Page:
How is the City of Shreveport doing? That’s a big topic, and the answers depends on who you ask. In terms of how the city is doing financially, a lot of questions were answered with publicly accessible (though sometimes hard to get) data, and graphics compiled by an Asheville, North Carolina company called Urban3 this week.
Urban3’s website promises to ‘make the complex human. We demystify tax codes, government jargon, and municipal finance data, allowing communities to clearly understand the economic impact of development.’ This week in Shreveport, they did all that.
Joe Minicozzi of Urban3 gave nearly a dozen talks while in the city to city department heads, the city council, and to the public. His talk on Monday night at LSUS should be must see TV/Click here to view the presentation. Truly, we encourage you to spend an hour and watch it. The data tells the story of what we are seeing in our city and why we are seeing it. It may answer many of the questions you have had.
We pulled just a few of the slides to show you in encouraging you to watch the entire presentation.
Minicozzi’s team spent months pulling data to determine the market Value per Acre of property in the City of Shreveport. This value is based on property and sales tax revenues from each parcel.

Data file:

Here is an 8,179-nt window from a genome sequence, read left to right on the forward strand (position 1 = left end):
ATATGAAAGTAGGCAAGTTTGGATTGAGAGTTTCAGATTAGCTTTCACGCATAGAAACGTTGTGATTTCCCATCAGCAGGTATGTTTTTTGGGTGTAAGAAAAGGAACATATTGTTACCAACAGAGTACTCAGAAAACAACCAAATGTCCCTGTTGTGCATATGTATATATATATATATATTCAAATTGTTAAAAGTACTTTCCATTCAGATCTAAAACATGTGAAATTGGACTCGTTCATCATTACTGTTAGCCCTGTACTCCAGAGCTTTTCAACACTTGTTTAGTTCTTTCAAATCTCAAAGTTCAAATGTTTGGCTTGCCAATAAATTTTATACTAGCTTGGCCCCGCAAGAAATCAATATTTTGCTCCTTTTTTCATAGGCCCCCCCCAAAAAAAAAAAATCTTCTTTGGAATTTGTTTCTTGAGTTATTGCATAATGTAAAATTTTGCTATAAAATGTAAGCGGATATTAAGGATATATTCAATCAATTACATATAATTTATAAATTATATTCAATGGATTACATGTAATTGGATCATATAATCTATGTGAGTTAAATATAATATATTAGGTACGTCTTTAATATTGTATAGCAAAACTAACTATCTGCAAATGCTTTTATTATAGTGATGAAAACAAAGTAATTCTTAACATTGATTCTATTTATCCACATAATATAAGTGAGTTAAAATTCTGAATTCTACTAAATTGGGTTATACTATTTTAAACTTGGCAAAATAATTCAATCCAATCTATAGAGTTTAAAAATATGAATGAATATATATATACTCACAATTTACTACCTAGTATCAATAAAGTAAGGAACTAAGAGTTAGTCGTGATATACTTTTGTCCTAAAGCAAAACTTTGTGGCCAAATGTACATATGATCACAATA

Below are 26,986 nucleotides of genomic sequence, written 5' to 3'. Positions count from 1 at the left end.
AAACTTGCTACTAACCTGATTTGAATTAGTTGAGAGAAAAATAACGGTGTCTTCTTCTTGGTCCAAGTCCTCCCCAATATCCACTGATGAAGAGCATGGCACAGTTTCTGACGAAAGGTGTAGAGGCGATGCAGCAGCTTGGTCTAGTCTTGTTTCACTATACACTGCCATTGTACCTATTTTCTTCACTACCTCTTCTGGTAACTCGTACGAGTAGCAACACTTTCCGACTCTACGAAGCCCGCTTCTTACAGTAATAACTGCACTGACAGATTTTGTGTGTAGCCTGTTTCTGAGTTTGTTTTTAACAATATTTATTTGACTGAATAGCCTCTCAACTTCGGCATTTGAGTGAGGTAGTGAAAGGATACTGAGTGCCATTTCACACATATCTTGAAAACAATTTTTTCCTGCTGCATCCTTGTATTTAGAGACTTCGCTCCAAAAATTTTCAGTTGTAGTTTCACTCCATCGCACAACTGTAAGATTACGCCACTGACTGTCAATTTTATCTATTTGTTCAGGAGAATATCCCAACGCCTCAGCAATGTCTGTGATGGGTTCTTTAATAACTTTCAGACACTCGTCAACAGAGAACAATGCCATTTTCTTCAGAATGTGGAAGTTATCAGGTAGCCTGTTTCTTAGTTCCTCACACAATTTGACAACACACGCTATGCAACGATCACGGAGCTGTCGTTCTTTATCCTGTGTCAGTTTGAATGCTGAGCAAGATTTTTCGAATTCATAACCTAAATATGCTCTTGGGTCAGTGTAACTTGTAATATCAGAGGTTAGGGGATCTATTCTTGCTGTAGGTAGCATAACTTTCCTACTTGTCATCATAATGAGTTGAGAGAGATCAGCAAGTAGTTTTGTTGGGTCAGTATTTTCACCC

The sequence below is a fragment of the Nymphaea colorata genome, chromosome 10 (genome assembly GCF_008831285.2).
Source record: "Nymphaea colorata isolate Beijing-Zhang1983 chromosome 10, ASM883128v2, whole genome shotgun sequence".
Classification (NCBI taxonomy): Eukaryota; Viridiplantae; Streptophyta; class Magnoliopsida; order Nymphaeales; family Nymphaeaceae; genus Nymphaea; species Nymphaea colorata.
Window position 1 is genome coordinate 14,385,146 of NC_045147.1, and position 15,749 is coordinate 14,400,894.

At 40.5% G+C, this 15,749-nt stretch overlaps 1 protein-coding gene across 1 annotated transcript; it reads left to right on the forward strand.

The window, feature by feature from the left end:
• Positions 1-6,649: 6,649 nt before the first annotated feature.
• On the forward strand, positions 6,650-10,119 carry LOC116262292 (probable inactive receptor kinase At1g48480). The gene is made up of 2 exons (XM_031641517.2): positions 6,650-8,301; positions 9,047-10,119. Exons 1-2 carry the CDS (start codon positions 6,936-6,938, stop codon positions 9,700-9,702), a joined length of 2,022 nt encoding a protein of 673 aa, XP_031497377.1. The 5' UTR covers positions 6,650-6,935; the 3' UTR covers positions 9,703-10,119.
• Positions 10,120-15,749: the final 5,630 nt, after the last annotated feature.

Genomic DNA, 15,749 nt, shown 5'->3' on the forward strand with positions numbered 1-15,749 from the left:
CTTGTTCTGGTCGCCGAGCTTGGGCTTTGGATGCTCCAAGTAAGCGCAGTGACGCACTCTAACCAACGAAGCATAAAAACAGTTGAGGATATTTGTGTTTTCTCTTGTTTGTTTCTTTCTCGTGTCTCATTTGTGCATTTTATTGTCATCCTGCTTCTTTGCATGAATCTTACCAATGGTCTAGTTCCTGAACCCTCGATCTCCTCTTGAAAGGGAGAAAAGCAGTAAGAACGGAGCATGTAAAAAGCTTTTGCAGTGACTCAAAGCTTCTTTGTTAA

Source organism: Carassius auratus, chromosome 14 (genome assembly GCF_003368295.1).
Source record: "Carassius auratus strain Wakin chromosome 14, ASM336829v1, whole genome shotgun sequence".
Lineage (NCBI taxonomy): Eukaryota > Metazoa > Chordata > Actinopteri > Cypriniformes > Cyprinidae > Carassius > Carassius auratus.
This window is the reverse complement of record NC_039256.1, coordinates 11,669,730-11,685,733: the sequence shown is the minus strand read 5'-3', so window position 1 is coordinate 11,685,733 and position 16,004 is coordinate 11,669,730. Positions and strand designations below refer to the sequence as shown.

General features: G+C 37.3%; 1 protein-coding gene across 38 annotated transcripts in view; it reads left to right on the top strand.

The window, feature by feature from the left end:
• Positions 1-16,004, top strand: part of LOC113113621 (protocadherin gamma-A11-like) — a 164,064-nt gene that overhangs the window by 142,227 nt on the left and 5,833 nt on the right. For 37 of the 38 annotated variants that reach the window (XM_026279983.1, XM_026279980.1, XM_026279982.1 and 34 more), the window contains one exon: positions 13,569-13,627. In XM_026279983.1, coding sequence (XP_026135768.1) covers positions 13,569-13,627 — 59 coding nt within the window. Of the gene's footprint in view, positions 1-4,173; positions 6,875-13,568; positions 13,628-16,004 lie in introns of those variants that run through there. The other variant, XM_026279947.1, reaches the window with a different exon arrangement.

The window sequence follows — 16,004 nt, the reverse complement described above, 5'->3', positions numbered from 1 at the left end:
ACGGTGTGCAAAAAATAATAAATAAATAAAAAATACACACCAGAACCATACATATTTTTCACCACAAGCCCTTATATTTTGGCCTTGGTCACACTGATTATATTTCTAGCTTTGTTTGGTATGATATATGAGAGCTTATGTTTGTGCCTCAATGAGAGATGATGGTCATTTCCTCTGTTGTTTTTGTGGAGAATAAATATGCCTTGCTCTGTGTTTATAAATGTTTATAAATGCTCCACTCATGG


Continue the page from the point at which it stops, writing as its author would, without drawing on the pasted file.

You can see there are some shining stars, the brightest of which is downtown Shreveport. There is a reason for that. Many of the buildings downtown are commercial buildings that house for profit businesses. The buildings downtown are relatively dense in number and have small footprints. They go up, instead of out. Because of that, they also use less city infrastructure like streets, water lines, and sewer lines. That factor, however, does not play into the value per acre but should be considered when making decisions.
Minicozzi used a number of slides to illustrate downtown’s value to the city as a whole (taxes paid in downtown go into the city’s General Fund that pay for everything for everyone). A Wal-Mart sitting on a multi-acre tract of land has a value of $500,000 per acre. See what these buildings downtown return for the same acre of land.
This slide is relatively mind-blowing. The smallish building at 710 Spring Street is worth vastly more per acre than Mall St. Vincent, yet look at the footprints of both. 700 Spring is the small white dot on the left.
Minicozzi also spent considerable time talking about concerns- about Redlining, a process created in the 1930s as part of the New Deal and used by banks to deny loans to immigrants and Blacks, which was not ended until the passage of the Fair Housing Act of 1968, about the thousands of miles of streets, water and sewer lines, and additional infrastructure the city needs to maintain in the face of a declining population, about Shreveport’s large amount of vacant property, and about the property that is currently off the tax rolls, creating additional burden in the city being able to continue to pay the bills.
No, it was not all happy news, but no one thought it would be. There is reason to be encouraged, though. Now we have the data, we know what it says and can map out what comes next. Our opportunity now is to use it to make our downtown and our city more resilient and ready for the future.